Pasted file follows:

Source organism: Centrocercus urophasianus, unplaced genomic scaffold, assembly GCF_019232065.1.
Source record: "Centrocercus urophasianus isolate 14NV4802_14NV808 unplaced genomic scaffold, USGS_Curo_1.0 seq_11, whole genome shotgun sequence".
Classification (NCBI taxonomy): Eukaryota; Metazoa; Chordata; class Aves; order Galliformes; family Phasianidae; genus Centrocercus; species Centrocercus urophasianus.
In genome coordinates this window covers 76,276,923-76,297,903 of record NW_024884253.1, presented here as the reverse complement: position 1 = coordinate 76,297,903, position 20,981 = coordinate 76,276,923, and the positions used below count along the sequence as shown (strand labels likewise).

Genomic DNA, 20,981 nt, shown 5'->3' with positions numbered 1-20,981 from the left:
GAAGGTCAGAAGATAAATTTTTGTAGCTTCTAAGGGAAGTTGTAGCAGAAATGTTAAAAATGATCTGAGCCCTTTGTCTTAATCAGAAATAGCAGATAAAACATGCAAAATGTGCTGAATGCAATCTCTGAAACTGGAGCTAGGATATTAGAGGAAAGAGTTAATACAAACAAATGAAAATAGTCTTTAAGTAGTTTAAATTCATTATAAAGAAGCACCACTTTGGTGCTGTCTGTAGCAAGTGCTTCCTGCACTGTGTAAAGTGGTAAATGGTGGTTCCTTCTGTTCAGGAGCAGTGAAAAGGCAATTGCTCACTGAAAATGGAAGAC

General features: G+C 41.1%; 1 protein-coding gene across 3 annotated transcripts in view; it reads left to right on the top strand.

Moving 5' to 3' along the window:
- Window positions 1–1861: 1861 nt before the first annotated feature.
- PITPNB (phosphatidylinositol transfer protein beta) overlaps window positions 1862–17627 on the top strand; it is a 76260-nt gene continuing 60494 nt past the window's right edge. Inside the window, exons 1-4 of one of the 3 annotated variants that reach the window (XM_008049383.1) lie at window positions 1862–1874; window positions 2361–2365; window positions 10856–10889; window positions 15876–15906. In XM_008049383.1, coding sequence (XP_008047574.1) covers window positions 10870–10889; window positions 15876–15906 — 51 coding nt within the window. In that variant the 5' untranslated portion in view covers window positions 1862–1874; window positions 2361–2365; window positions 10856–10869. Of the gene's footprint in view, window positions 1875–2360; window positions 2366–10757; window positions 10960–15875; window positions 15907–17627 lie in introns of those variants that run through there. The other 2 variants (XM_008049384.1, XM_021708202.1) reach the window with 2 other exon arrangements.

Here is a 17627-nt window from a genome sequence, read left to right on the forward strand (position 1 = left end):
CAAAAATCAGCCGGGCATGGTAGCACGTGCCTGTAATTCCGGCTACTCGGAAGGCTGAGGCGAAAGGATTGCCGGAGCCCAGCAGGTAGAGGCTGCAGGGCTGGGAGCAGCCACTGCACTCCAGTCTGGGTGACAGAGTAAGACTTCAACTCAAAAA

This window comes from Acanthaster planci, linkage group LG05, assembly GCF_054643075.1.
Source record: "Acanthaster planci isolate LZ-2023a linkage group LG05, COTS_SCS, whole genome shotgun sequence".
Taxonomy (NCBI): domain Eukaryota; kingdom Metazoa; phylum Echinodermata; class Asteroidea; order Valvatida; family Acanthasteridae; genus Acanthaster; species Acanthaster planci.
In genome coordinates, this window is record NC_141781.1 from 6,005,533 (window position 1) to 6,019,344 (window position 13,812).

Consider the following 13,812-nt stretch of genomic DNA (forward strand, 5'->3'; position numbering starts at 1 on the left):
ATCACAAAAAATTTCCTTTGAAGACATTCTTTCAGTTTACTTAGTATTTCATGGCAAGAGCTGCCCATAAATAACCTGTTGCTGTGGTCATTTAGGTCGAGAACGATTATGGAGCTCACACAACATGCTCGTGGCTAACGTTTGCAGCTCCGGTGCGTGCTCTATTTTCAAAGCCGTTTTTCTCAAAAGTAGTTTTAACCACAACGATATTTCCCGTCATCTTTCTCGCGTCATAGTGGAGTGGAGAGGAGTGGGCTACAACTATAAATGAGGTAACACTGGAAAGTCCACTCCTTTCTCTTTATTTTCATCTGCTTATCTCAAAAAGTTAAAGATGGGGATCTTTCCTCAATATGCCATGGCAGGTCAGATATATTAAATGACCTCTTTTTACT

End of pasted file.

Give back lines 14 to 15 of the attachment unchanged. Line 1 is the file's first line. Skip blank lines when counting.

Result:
Source record: "Acanthaster planci isolate LZ-2023a linkage group LG05, COTS_SCS, whole genome shotgun sequence".
Taxonomy (NCBI): domain Eukaryota; kingdom Metazoa; phylum Echinodermata; class Asteroidea; order Valvatida; family Acanthasteridae; genus Acanthaster; species Acanthaster planci.